Friday, July 11, 2014

Harrisburg and the Eureka Mine

Pete Aguereberry, 1906
Sparks are bound to fly when two big names find the same gold. This was the case in July of 1905, when Pete Aguereberry and Shorty Harris, two of the largest names in the entire desert (Shorty Harris was responsible for Rhyolite, Skidoo, the Eureka Mine, Keane Wonder, Greenwater, and many others) decided to team up. Of course, there is speculation of the way it started.

Pete's version of the tale goes as such: the two partnered up to escape the summer heat by prospecting up in the Wildrose area of the Panamint Mountains, but Harris wanted to attend the Independence Day party at Ballarat. They arrived in Harrisburg Flats via Blackwater Canyon's Dry Fork, the shortest trail between Furnace Creek and the mountains. Harris was farther ahead, being on horseback, and Pete had time to stop at a ledge of gold. Examining the ore he chipped off, it contained free gold, gold that does not require cyanide or mercury to separate it from ore. They divided up the ridge, Harris taking claims on the north and Aguereberry taking claims on the south. This came to be known as Providence Ridge.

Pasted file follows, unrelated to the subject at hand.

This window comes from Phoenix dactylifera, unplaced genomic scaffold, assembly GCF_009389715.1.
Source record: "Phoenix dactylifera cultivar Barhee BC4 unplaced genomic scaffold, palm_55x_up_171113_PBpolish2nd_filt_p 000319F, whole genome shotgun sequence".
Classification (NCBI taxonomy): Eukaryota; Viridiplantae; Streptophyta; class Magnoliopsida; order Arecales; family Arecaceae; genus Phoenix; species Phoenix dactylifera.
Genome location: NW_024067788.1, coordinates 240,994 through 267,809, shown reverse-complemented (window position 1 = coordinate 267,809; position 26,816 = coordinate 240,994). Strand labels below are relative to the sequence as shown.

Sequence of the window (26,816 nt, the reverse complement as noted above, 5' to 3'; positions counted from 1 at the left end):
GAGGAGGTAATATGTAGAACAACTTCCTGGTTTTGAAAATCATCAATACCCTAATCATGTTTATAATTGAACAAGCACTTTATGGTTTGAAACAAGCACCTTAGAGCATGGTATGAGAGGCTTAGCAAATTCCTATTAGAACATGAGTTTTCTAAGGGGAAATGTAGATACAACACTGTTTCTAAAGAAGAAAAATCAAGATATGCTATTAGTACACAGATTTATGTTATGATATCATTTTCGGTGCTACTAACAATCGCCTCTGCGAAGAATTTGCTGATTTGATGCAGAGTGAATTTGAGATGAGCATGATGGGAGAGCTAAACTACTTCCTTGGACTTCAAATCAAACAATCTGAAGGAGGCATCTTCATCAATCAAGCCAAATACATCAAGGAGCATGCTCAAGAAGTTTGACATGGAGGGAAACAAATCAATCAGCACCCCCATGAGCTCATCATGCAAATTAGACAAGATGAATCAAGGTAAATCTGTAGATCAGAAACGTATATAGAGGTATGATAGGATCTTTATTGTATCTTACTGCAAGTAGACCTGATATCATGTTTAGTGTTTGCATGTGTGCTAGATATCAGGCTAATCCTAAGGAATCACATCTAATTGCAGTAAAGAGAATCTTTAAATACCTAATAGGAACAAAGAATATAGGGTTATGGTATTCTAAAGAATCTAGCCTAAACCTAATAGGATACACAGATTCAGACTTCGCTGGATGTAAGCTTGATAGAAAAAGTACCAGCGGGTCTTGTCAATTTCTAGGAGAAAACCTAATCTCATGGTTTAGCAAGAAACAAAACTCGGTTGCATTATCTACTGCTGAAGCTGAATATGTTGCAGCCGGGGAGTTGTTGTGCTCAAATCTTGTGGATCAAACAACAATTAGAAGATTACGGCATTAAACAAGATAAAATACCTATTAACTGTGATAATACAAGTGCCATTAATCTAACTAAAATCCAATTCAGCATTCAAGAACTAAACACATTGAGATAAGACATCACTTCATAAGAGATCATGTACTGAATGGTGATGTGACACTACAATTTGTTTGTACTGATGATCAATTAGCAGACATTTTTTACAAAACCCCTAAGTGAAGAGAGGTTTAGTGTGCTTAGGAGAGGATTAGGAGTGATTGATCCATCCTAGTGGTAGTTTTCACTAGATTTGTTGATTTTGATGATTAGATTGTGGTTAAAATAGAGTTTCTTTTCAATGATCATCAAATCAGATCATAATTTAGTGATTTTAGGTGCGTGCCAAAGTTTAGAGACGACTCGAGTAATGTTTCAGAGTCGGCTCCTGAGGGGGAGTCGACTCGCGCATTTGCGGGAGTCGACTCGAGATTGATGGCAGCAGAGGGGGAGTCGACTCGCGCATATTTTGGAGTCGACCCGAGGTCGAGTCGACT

Thursday, July 10, 2014

The Racetrack

At 3700 feet nestled between the Cottonwood and Last Chance Mountains is a desolate playa of cracked mud, speckled with rocks and punctuated by a large granitic island, the Grandstand, one hundred seventy feet above the flat expanse. At this north end of the kidney-shaped playa there is little other than this monzonite boulder pile. It makes for good fun and cool pictures but otherwise is of little attraction. This is where most crowds accumulate on busy weekends as well.

At the south end of this lakebed are the bulks of the rocks that pepper the mud. However, something is unusual about these rocks: they lie at the end of tracks in the mud the same size as the rock. These rocks move across the playa when no one is looking. To date no one has seen the rocks move, and countless people believe that magnetic vortexes or some other oogie boogie force is at play here, but the reason is rather simple.